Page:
This website uses cookies to ensure you have the best experience. Learn more

A Perspective On Gang Violence Essay

634 words - 3 pages

There are many theories used in by criminologists to define and understand crimes, such as gang violence, two of the most prominent are Choice Theory and Social Structure Theory. Both define crime equally well but when it comes to defining gang violence one theory significantly outclasses the other. So which one better defines gang violence, is it choice theory or could it be social structure theory?
Social Structure Theory states that “The root of crime can be traced directly to the socioeconomic disadvantages that have become embedded in American society.” The theory’s basic concept is that the social disadvantages a person has in life are a precursor to a life of crime and violence in the near future, and that they are strongly pushed by these social factors to resort to crime as a way to attain what they need. Some examples of this are; a person resorting to theft in order to provide food for himself and/or his family, because he lives in an area devoid of work and money, or a child getting into fights for the purpose of someone paying attention to him in place of his single parent who is too busy making ends meat to give him any attention. There is also a plethora of branches of social structure such as: social disorganization theory which focuses of inner-city institutions such as family school, and employment, strain theory which sees crime as the conflict between goals and the means to obtain them, and cultural deviance theory which is a combination of both strain and social disorganization theory.

Choice Theory on the other hand is the theory that “Crime is a function of a decision making process in which the potential offender weighs the potential cost and benefits of an illegal act.” In other words an offender commits the crime because he feels that the benefits outweigh the risks or punishment of commiting...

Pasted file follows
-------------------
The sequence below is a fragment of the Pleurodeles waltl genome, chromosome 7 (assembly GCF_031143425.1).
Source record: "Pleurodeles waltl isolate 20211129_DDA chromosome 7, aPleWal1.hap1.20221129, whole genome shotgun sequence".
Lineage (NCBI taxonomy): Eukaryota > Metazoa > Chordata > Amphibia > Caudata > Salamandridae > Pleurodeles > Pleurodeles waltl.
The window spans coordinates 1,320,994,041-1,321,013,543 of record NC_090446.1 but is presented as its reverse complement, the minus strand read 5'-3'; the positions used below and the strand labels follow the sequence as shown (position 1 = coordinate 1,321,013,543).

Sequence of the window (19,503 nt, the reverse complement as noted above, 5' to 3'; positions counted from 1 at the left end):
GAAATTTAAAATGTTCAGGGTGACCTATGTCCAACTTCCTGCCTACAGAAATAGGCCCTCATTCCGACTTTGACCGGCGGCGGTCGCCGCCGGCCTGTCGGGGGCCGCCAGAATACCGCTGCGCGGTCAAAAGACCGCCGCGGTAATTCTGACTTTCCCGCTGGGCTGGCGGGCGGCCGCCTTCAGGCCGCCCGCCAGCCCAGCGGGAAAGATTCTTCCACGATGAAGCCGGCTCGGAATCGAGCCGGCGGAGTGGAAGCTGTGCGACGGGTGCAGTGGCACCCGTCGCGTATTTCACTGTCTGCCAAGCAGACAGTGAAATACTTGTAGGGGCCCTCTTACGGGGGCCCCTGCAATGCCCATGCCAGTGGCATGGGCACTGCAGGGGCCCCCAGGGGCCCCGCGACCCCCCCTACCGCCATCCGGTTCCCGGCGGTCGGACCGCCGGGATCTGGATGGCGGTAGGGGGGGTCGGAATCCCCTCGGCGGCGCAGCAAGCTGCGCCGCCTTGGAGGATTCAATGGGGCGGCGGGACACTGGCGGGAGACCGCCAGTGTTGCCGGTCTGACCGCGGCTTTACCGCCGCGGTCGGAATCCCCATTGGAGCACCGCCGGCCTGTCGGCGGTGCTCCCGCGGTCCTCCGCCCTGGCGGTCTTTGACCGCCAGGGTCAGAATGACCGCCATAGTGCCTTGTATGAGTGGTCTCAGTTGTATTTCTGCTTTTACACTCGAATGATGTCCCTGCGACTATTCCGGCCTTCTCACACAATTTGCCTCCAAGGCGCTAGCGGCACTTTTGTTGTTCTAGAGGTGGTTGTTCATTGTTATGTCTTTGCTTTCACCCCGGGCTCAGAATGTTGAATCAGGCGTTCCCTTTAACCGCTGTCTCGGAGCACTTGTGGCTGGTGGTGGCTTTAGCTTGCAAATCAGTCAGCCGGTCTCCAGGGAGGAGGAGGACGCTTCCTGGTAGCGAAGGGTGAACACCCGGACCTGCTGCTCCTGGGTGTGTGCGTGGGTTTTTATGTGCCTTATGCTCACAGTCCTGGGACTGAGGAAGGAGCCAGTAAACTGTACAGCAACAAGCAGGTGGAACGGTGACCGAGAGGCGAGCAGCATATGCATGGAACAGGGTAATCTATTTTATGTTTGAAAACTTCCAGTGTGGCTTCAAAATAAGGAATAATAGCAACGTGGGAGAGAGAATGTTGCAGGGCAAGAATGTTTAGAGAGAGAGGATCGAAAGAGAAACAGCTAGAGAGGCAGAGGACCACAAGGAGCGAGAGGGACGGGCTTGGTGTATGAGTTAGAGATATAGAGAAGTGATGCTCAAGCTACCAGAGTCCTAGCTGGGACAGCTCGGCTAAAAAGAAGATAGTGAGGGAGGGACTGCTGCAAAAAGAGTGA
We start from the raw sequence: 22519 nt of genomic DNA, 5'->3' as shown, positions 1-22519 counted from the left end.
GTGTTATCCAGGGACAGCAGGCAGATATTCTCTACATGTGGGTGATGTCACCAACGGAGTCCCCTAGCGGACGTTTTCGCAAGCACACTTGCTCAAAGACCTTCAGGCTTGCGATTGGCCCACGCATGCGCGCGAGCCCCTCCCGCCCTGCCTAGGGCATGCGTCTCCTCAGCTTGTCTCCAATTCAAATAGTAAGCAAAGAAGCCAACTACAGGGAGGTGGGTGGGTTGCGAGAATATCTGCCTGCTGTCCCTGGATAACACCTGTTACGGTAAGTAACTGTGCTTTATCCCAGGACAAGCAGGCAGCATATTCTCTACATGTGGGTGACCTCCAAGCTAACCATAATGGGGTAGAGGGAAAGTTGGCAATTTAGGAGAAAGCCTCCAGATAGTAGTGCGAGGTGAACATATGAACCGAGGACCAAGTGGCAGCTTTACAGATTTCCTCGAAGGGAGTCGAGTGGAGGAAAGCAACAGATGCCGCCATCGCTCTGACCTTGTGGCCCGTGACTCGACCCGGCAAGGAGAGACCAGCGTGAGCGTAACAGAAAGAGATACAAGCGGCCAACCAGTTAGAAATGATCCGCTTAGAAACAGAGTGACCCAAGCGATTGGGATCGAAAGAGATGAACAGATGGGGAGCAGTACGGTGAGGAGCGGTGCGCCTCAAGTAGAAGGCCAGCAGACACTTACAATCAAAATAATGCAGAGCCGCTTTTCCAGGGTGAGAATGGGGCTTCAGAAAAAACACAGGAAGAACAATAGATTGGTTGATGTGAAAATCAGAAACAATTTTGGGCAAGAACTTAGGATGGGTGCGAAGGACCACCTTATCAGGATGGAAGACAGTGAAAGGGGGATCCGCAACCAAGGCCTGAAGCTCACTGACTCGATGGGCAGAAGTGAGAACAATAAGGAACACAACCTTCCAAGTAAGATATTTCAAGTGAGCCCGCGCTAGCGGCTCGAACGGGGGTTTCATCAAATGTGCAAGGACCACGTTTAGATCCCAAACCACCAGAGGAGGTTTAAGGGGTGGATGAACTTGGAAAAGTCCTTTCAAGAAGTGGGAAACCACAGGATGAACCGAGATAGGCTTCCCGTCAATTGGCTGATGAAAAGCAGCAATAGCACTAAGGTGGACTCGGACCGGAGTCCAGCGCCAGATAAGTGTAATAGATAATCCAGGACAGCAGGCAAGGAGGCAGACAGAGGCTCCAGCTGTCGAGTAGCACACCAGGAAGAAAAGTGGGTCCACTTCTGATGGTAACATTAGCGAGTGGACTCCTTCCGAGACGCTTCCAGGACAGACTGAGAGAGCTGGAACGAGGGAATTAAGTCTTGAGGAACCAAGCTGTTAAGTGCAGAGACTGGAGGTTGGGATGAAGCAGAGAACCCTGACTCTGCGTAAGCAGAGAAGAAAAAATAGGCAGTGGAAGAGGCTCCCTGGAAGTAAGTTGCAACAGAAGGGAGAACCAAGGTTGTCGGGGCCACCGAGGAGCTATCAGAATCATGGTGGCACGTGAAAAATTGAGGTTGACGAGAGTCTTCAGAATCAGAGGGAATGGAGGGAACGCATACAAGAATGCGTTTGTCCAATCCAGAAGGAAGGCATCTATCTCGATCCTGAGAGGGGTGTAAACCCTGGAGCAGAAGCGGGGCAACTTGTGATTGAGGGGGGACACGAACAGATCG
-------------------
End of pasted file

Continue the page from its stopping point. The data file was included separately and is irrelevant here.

Find Another Essay On A Perspective on Gang Violence

A Religious Perspective on Motivation Essay

2894 words - 12 pages in various forms which can be generally grouped into two categories negative and positive. While these two categories exist in both Western and Eastern religions, both take decidedly different approaches to motivation.Negative Motivations from a Western Religious PerspectiveSin from a religious perspectiveSin from a Western religious perspective is viewed as the breaking of God's law or of God's will. The Bible, John 3:4 states: "Whosoever

A Shared Perspective on War Essay

1000 words - 4 pages show their audiences a different perspective on war, which is more real and graphic. They both also show that war should never be glorified no matter how noble it looks from the outside. Lastly both incorporate the many problems that are faced fro soldiers when they go to war. Rise Against and Wilfred Owen came from different time periods, but they both came out with the same message. Rise Against and Wilfred Owen would tell their audience what war is good for “Absolutely nothing!”

Taking on a New Perspective

1105 words - 5 pages agency along with the consequences of their “rebellion” from social norms. Chopin was able to write the short stories as such due to her own unconventional upbringing and late lifestyle. Before she was known as Kate Chopin, she was born as Katherine O’Flaherty in St. Louis, Missouri on February 8, 1851 to Thomas and Eliza O’Flaherty. Her mother was of French-Creole descent, while her father was a native of Ireland. Unfortunately, her father was

Violence Against the Elderly: a cross-cultural perspective

2262 words - 9 pages . This shows that violence against the elderly has always been present in any society and its rate is now just starting to increase. It is a topic that has been usually kept in the dark and it is only now that citizens from around the world are beginning to realize that it is in fact a form of family violence and that it is not acceptable under any circumstances. The fact that this happens is because senior citizens become defenseless and they

A Doris Lessing Perspective on Youth Gangs

2548 words - 10 pages Philpott 1Robert P. PhilpottProfessor EarleWriting and Critical Thinking 10118 November 2003A Doris Lessing Perspective on Youth GangsYouth gangs are very attractive to youths in the inner-cities of America. These gangs are usually very corrupt and very violent. What many people do not realize is that these gangs are having a very large impact on not only the youth of America, but this country in general. Why do youths find comfort in these

A Functionalist Perspective on Illegal Dumping